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I'm Andrew. I write about the past and future of tech, music, media, culture, art, and activism. This is my blog.

Palm Pilots

Posted: July 9, 2018

A few weeks ago, spurred by my continuing facination with technology that we have otherwise left behind, I purchased several small, touch screen, pocket computers manufactured by PalmOne. Calling them ‘palm pilots’ is a bit of a misnomer, but it’s close enough. Specifically, I got a tx, an e2, and a lifedrive. What follows are impressions after several weeks of hands on use.

The Good

The first device I recieved was a Lifedrive. It’s a 4GB external HDD with a screen. I paid about $12 for it. Can’t beat the price. I followed that up with a TX and two e2s, all in great working order, for an average price of $15/unit. I carried one of each for at least a week, before landing on the TX as my model of preference.

These are fun little devices, and they have a lot going for them in terms of utility:

  • In standby, the battery lasts weeks
  • In active use, the battery still lasts several days
  • There is a surprising amount of interesting and useful software still available (and almost always for free)
  • The TX and the Lifedrive make solid little video players, all three make passable music players
  • Did I mention the battery lasts for days? We are talking about batteries that are well over ten years old, and they still last for 3-4 days of multiple hours per day use.
  • Palm desktop is a treat to us, and is very well thought through.
  • The lifedrive is the slowest of the three devices, and even it was often more responsive than a modern PC. The e2 and the TX practically sing.
  • Games! Zork and the infocom library work a treat. Emulators exist for Gameboy and c64.

The Bad

It isn’t all roses. Some stuff doesn’t work well, or takes some extra work to set up:

  • Bluetooth is available on all three models, but it is hit and miss. I managed to get one keyboard (out of four) to work, and I haven’t had any success with networking or audio devices.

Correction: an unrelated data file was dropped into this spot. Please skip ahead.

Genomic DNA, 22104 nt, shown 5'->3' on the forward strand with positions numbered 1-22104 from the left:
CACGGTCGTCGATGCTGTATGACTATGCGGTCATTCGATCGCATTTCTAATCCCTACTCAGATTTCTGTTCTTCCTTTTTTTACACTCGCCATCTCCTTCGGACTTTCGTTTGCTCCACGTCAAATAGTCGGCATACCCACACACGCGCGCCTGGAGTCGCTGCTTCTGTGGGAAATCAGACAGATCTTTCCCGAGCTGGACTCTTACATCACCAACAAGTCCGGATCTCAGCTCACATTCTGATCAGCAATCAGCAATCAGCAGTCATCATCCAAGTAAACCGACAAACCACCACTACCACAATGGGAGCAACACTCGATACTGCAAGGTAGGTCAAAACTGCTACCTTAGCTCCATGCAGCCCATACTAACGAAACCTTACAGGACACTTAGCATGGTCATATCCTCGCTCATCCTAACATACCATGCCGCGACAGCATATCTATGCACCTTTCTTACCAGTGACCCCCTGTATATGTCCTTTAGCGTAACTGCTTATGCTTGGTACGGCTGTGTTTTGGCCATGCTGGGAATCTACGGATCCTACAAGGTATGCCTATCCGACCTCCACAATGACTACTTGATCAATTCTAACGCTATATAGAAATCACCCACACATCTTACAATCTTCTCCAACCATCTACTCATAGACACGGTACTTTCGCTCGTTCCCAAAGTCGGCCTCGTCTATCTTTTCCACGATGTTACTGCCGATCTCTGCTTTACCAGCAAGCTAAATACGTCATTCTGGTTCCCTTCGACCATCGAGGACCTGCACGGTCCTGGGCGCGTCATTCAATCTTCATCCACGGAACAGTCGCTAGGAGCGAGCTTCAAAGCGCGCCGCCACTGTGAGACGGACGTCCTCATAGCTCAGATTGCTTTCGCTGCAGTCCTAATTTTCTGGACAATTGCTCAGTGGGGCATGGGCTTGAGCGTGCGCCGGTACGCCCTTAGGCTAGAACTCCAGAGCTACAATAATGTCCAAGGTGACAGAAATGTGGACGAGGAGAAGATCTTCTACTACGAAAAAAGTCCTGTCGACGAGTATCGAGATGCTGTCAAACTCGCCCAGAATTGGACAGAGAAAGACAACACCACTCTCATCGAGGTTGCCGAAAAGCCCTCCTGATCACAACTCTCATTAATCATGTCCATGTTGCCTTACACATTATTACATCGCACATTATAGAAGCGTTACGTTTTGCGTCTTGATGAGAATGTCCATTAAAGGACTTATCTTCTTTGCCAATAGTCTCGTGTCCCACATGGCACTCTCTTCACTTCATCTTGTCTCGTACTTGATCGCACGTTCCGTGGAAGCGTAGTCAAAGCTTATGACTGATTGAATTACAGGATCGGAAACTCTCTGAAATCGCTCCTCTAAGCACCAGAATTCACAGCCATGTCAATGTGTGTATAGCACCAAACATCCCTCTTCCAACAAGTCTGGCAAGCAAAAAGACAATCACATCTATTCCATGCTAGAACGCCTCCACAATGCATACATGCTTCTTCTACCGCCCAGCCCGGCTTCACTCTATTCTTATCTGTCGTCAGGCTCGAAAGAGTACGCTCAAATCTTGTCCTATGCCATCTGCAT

• Hotsync was a pain to set up, but works well now that it is configured (and even works wirelessly.)
  • Finding the right tuning for video encoding has been an exercise in frustration.
  • Most of the best software is very hard to find. I frequently had to resort to delving deep in to the wayback machine.
  • Low resolution screens with resistive touch overlays.
  • Propritary power and accessory connector that is no longer manufactured (though widely available for a few dollars)
  • All three have SD slots, but they only support classic SD in sizes up to 2GB. 2GB SDHC cards are not supported. These can be hard to find.
  • Handwriting recognition is worse on these later models than on earlier models for patent reasons.

The Ugly

Some things don’t work at all:

  • WiFi is WEP or WPA1 only. Useless.
  • Many peices of software are frustratingly unfinished, and others are only available in shareware versions with bizarre limitations
  • Bluetooth rarely works as expected
  • Even if I could get networking working, no modern encryption protocols are available that I am aware of.

In Conclusion

I’m using palm desktop to manage my address book and appointments. I configured a simple script to download my RSS feeds and convert them to a format the palm can understand (plucker), which I sync wirelessly every morning. I recently started managing podcasts on the device with gpoder (also syncing wirelessly.) I have a small ebook library, and a small game library. Once a week or so, I load an SD card up with 1 or 2 films and a few TV episodes from Archive.org, to watch in my idle moments.

The devices show their age in myraid small ways, and not all of them are negative.

All in all, I find myself reaching for my palm more often than I read for my phone in my spare moments.

Once I figure out how to get my email on to and off of the device, and I get it reliably working with a wireless keyboard, I could see the palm (and the slower, asymetric workflow it demands) replacing my other mobile devices in many situations.

It’s not for everyone, but it has made for a nice change of pace for me.


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